PULLMAN, Wash. — Washington State University Architecture Professor Paul Hirzel teaches his students to think outside the box — or in this case — the alley.
Testimony to this is the Jan. 11-29 student exhibition in the Compton Union Gallery on the WSU campus called “Bowlerama.” The exhibit portrays some outlandish twists to the standard 10-pin game, including a bowl-arena, a bowling garden, a floating lane, cave-bowling, and the regular blue-collar setting turned elegant chic.
The 15 models crafted by the students are surrounded by posters and game artifacts, and some bowling prizes are provided by the CUB Games Area downstairs. The ambiance is meant to be “striking,” say the creators.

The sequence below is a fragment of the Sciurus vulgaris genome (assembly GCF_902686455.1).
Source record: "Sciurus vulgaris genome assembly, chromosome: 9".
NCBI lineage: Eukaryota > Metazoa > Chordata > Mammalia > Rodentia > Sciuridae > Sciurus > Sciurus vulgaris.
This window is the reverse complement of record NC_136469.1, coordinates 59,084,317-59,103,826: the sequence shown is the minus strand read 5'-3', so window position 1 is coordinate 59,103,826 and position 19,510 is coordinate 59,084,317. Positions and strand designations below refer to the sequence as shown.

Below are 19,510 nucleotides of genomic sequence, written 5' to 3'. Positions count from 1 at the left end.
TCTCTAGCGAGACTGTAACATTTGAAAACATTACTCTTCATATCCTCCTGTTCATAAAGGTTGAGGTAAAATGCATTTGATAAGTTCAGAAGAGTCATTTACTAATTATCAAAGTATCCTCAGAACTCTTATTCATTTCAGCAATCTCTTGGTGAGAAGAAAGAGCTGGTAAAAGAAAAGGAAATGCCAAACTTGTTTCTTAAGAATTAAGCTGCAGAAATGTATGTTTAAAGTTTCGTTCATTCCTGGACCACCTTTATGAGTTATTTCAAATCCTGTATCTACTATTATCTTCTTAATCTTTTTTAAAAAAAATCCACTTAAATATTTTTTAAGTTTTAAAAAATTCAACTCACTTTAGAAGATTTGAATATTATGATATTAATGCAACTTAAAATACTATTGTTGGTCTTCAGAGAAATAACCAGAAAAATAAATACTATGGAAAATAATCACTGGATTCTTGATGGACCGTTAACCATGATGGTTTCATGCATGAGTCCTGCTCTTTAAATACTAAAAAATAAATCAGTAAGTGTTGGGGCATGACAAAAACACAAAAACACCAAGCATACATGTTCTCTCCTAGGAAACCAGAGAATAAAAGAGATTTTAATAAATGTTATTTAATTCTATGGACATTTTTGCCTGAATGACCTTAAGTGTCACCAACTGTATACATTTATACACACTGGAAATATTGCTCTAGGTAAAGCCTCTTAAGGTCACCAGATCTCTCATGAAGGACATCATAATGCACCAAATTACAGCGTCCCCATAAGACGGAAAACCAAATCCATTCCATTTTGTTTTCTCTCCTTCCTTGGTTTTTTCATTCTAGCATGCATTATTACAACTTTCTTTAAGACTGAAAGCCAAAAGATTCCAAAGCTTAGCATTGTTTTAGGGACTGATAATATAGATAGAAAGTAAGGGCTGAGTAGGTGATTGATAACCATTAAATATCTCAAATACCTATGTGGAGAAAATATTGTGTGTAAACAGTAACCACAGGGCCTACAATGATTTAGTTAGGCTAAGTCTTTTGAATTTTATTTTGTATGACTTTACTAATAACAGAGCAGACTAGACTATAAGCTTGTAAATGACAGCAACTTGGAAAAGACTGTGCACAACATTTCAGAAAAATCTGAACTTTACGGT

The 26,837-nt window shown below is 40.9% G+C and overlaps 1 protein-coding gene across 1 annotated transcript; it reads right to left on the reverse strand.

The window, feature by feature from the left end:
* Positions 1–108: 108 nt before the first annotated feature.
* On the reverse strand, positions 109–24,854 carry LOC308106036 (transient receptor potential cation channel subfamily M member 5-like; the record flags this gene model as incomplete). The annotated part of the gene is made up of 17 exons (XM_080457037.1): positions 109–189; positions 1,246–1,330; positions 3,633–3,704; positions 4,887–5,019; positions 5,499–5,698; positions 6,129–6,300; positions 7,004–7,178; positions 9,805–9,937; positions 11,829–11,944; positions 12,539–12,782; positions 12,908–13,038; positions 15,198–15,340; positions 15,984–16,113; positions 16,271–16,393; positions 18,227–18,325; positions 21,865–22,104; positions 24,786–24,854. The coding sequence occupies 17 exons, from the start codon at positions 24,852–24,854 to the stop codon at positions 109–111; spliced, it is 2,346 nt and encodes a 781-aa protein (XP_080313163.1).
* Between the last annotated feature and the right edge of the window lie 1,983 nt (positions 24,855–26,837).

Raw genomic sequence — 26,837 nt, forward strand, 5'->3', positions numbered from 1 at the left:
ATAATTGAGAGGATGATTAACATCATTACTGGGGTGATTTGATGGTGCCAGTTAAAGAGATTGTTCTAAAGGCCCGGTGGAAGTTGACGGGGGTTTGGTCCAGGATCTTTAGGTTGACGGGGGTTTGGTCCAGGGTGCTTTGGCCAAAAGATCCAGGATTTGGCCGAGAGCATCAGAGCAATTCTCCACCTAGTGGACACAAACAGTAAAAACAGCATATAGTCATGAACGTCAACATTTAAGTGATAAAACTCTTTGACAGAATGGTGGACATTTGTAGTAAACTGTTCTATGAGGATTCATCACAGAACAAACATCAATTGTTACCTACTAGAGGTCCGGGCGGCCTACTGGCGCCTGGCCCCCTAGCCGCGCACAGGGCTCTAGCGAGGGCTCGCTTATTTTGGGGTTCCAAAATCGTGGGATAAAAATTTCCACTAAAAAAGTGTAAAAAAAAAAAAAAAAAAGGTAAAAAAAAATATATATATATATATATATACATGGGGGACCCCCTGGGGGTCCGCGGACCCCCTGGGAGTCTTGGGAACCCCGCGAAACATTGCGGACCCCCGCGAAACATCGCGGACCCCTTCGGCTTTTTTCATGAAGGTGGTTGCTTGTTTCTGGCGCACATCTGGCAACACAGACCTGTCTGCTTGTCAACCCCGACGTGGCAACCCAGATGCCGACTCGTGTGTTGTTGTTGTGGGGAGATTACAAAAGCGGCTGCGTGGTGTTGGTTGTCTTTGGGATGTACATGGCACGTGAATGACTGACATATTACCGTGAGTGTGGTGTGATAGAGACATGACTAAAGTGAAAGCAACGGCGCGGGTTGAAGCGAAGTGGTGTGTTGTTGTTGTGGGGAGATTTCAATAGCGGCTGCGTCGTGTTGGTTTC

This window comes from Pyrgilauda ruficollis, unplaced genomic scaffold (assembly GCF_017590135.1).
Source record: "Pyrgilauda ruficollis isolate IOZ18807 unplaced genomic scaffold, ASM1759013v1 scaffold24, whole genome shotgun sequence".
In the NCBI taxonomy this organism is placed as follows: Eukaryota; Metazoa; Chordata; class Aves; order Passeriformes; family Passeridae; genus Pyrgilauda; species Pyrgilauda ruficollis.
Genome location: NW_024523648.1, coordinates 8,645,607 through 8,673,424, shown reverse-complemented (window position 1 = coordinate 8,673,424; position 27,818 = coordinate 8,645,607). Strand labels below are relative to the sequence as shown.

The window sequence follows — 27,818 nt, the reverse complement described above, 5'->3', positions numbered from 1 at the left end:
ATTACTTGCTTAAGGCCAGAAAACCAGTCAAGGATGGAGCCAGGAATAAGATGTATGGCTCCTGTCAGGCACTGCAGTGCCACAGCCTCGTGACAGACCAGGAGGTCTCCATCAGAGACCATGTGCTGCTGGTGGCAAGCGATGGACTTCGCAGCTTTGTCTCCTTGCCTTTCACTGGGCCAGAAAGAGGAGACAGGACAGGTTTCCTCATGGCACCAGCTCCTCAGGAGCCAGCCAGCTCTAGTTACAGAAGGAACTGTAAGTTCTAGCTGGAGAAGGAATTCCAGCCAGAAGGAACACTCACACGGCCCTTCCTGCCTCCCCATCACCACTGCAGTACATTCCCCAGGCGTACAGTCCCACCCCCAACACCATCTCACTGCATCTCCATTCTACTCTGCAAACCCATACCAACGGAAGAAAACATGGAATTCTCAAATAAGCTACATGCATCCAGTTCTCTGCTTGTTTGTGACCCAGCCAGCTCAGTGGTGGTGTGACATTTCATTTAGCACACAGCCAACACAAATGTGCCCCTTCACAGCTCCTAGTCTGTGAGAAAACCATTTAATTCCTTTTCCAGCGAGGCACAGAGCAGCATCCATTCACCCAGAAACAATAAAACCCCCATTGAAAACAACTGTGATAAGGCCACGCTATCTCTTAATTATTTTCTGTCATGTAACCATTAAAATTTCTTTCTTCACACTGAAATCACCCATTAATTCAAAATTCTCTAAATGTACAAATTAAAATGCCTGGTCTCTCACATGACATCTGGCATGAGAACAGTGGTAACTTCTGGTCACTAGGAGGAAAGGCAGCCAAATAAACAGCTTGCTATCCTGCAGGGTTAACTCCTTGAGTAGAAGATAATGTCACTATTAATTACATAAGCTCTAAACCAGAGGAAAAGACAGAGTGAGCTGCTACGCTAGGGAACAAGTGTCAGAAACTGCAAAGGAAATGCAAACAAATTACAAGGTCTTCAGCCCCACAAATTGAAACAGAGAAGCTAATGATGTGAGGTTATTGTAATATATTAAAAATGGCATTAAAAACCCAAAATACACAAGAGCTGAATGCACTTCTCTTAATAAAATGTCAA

“The objective was to break through stereotypes, and reinvent tradition,” says Joe Rydman, student curator of the exhibit. “We traced bowling back at least to 1588, when Sir Francis Drake was preoccupied with bowling as the Spanish Armada advanced toward his fleet of vessels.”
To reach their radical conclusions, the third-year studio group immersed themselves in studying and playing the game, interviewing experts, collecting memorabilia and researching literature. They then manipulated the materials, spaces, forms and light to push the limits, yet still provide an environment conducive to knocking down pins.
Hirzel says his architecture students’ “reformation of an American icon” is an exercise in imagination, intended to overcome stereotyping. A public reception is scheduled for 7-9 p.m. Wednesday, Jan. 13, in front of the CUB Gallery. Regular gallery hours are 10 a.m.-3 p.m. Monday-Friday.